Big banks the ones to watch

Countryman

Last week brought some relief for investors - the ASX 200 Index bounced strongly, creating a technical double bottom pattern at the 3860 level.

It's too early to know whether this was a classic dead cat bounce or the start of a major rally. I must admit that my job becomes a lot easier when there is some green on the screens.

This week, instead of over-analysing the Eurozone debt issues, US unemployment numbers or the China situation, I thought I'd look at a couple of events coming up in the local scene in the lead-up to Christmas - starting with the big banks.

ANZ, NAB and Westpac will hand down their profit reports in the period from late October to early November and will go ex-dividend by mid-November.

What makes the banks so interesting at this time and at these levels is their fully franked dividend yields, which stood between 6.6 per cent and 7.1 per cent at the close of business on Monday.

With the next move in interest rates expected to be down - the Reserve Bank of Australia next meets on Melbourne Cup Day - you can expect term-deposit rates to follow suit, which makes the big banks an attractive investment proposition for yield-seeking investors.

There is downside risk in the event of a full-blown European financial crisis, however, the risk of a catastrophic scenario in the short term seems to be reducing. European leaders appear to be coming to terms with the magnitude of the situation they are facing.

Sticking at the blue chip end of the market, there is an interesting scenario developing at Woodside.

There is less than a month remaining until Royal Dutch Shell's 24.27 per cent stake in Woodside is released from escrow. The 12-month share escrow period was part of an agreement last year that saw Shell sell 10 per cent of its stake in Woodside for $42.23 a share.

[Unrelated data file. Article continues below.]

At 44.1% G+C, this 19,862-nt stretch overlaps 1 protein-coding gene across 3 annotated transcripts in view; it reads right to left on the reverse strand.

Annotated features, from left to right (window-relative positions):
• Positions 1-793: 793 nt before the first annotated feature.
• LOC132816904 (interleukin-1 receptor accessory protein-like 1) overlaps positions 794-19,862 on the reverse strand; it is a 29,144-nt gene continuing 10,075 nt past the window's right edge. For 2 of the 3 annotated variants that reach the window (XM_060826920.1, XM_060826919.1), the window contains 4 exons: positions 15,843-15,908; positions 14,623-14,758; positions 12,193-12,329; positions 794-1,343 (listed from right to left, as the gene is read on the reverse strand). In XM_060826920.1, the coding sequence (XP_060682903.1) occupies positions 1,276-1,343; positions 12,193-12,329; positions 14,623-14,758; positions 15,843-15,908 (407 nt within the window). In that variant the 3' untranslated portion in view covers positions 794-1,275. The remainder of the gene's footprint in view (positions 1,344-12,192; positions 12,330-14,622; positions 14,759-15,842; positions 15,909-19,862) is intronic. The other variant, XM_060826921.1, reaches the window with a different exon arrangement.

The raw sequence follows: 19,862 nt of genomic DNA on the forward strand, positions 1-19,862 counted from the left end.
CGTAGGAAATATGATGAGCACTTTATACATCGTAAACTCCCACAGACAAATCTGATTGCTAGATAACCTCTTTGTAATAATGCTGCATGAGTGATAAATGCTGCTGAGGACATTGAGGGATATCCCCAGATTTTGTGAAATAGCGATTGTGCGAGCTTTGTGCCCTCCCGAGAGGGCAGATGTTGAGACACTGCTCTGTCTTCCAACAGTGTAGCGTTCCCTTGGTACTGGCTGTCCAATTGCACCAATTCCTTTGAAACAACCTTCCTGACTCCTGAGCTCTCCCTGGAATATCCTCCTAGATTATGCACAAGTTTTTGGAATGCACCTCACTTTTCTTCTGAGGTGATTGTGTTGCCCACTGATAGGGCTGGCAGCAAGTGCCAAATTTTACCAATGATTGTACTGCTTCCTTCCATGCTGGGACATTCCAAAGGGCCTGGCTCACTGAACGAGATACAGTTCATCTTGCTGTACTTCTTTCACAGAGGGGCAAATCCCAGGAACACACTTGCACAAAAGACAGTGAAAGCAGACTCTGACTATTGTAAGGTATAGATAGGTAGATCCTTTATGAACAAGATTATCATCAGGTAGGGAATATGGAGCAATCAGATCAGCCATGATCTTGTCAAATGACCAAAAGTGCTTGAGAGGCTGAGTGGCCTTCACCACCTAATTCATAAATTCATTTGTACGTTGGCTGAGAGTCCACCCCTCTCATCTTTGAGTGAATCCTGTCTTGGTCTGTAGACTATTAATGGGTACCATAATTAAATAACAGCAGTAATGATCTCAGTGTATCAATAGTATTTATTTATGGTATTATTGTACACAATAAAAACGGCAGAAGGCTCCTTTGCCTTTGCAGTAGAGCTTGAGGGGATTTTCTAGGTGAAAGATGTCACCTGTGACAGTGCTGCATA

With Woodside trading at $35.53 a share on Monday, after briefly touching below $30 in late September, and with the Australian dollar off its highs, it is not expected that Shell will dump the stake as soon as the escrow finishes.

While the Shell stake is considered by many to be a large overhang for Woodside shares, it can also be viewed as an open invitation for a 'big oil' to secure a strategic shareholding in the company. Readers may remember Woodside shares temporarily racing above $50 a share in April this year as speculation of a BHP Billiton bid circled markets.

And a word for the wary, if you think you've been having a tough time operating in this volatile market, then spare a thought for the cotton traders at Namoi Cotton (ASX Code: NAM), the only Australian-owned cotton merchant operating in Australia.

Last week, in accordance with ASX disclosure rules, NAM was forced to confess to the market that it had significant operating losses resulting from hedging of ICE cotton futures.

Hedging of cotton futures is a complicated business and a reversal in the cotton market from a high of $US2.19/lb to a low of $US1/lb has left the traders scrambling and NAM booking a six-month operating loss of $50-$55 million.

While it was a disappointing result, NAM estimated that its net tangible asset per security at the end of August would be between 47c and 52c per share, subject to audit confirmation. This was against a closing share price of 18c/share on Monday.

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_Information contained in this article does not consider your personal circumstances. You should consult a stockbroking professional before making any investment decisions. Sentinel may hold positions in stocks discussed from time to time. _

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